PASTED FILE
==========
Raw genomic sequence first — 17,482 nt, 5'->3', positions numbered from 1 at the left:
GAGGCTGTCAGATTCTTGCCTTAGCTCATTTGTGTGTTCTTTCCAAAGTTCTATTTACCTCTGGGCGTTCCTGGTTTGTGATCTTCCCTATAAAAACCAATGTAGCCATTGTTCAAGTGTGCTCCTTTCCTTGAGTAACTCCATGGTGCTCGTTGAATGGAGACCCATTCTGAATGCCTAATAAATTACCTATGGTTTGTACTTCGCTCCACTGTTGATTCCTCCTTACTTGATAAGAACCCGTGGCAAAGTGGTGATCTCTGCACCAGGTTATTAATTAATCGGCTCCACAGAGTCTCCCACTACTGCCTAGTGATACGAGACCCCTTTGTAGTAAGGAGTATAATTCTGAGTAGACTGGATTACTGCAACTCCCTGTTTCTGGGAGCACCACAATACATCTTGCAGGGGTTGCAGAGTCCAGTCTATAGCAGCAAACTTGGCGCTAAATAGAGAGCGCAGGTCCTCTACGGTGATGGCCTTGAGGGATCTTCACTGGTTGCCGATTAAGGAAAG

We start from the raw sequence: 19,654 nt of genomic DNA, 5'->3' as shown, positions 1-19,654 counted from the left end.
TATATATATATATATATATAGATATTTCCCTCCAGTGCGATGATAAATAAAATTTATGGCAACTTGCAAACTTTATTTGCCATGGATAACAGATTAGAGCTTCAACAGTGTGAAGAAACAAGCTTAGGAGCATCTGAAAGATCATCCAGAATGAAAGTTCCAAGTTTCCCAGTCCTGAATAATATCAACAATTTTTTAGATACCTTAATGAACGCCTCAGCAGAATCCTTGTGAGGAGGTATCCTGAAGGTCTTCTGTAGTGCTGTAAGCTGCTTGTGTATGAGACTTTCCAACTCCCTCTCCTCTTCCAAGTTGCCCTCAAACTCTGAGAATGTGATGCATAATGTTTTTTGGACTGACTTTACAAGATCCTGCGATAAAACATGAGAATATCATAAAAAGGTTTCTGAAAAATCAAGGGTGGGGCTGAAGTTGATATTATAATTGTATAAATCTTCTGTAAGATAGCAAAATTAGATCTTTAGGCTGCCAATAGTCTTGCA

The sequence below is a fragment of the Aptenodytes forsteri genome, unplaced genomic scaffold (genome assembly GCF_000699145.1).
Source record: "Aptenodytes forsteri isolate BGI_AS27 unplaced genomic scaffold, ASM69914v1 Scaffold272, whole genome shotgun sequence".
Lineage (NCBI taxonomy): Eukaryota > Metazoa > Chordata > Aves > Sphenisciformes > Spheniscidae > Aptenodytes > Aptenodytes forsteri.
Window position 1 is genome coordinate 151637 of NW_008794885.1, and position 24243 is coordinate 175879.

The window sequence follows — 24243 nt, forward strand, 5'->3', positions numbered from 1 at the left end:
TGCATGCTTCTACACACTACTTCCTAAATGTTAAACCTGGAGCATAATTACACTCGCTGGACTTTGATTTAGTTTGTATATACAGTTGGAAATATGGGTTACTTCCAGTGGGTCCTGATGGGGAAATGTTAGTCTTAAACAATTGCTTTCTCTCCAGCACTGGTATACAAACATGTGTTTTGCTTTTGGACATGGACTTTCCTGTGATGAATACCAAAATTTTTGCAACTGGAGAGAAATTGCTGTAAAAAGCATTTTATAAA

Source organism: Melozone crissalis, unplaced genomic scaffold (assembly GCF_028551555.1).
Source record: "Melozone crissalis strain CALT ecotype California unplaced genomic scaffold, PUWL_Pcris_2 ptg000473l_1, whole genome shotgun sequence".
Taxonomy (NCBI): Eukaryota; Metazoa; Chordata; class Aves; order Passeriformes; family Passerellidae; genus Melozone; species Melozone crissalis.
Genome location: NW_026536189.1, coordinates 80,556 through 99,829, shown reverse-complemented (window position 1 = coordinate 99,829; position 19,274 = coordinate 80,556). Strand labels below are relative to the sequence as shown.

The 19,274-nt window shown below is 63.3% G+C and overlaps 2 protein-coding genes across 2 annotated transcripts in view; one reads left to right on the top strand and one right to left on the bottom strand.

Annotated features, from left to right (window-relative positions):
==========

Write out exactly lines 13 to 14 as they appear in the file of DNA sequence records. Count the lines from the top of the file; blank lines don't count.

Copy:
Taxonomy (NCBI): Eukaryota; Metazoa; Chordata; class Aves; order Passeriformes; family Passerellidae; genus Melozone; species Melozone crissalis.
Genome location: NW_026536189.1, coordinates 80,556 through 99,829, shown reverse-complemented (window position 1 = coordinate 99,829; position 19,274 = coordinate 80,556). Strand labels below are relative to the sequence as shown.